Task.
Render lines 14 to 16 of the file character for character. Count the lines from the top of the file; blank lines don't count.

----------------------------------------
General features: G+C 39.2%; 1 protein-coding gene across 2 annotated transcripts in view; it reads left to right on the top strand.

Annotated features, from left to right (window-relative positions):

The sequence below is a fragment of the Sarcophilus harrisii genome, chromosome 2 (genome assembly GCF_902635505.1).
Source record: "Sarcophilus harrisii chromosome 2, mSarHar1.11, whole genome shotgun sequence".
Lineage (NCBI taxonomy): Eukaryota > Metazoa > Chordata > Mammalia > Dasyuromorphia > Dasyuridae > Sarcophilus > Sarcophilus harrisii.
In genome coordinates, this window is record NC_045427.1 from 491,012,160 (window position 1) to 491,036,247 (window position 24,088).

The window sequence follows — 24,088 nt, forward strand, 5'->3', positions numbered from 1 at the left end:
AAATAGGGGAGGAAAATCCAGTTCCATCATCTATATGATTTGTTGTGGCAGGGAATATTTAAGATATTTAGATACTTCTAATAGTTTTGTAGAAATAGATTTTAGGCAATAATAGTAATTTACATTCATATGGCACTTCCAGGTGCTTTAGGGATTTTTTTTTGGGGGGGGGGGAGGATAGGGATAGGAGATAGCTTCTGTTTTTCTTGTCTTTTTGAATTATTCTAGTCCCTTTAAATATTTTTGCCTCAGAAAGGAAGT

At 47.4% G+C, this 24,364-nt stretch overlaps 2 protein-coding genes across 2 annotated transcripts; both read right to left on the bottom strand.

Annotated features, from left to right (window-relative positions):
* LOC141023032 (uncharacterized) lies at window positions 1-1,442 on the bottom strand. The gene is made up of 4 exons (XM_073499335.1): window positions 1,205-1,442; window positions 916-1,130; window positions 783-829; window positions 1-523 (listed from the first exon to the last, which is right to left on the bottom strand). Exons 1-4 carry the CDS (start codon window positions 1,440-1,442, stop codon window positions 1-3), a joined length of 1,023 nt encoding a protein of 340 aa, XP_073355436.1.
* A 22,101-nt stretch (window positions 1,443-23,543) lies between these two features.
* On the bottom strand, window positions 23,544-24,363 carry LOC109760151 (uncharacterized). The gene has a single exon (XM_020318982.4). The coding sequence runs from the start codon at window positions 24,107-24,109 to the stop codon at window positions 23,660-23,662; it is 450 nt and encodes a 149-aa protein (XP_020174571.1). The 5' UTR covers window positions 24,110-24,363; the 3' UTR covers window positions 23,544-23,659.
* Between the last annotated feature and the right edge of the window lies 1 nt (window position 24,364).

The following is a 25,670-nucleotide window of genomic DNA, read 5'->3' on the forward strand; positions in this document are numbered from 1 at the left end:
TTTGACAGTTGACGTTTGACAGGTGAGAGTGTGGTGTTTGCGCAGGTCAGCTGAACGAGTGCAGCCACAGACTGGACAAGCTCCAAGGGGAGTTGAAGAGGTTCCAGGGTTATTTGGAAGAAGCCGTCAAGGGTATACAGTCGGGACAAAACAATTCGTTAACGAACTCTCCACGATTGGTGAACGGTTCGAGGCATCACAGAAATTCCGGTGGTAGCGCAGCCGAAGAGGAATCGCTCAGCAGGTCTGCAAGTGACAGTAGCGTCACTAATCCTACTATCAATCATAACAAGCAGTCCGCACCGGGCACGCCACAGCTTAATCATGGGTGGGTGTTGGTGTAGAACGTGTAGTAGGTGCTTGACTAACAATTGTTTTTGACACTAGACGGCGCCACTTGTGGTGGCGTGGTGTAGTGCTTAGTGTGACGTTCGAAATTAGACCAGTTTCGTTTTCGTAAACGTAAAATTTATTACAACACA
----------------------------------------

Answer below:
* Between the last annotated feature and the right edge of the window lies 1 nt (window position 24,364).

The following is a 25,670-nucleotide window of genomic DNA, read 5'->3' on the forward strand; positions in this document are numbered from 1 at the left end:
TTTGACAGTTGACGTTTGACAGGTGAGAGTGTGGTGTTTGCGCAGGTCAGCTGAACGAGTGCAGCCACAGACTGGACAAGCTCCAAGGGGAGTTGAAGAGGTTCCAGGGTTATTTGGAAGAAGCCGTCAAGGGTATACAGTCGGGACAAAACAATTCGTTAACGAACTCTCCACGATTGGTGAACGGTTCGAGGCATCACAGAAATTCCGGTGGTAGCGCAGCCGAAGAGGAATCGCTCAGCAGGTCTGCAAGTGACAGTAGCGTCACTAATCCTACTATCAATCATAACAAGCAGTCCGCACCGGGCACGCCACAGCTTAATCATGGGTGGGTGTTGGTGTAGAACGTGTAGTAGGTGCTTGACTAACAATTGTTTTTGACACTAGACGGCGCCACTTGTGGTGGCGTGGTGTAGTGCTTAGTGTGACGTTCGAAATTAGACCAGTTTCGTTTTCGTAAACGTAAAATTTATTACAACACA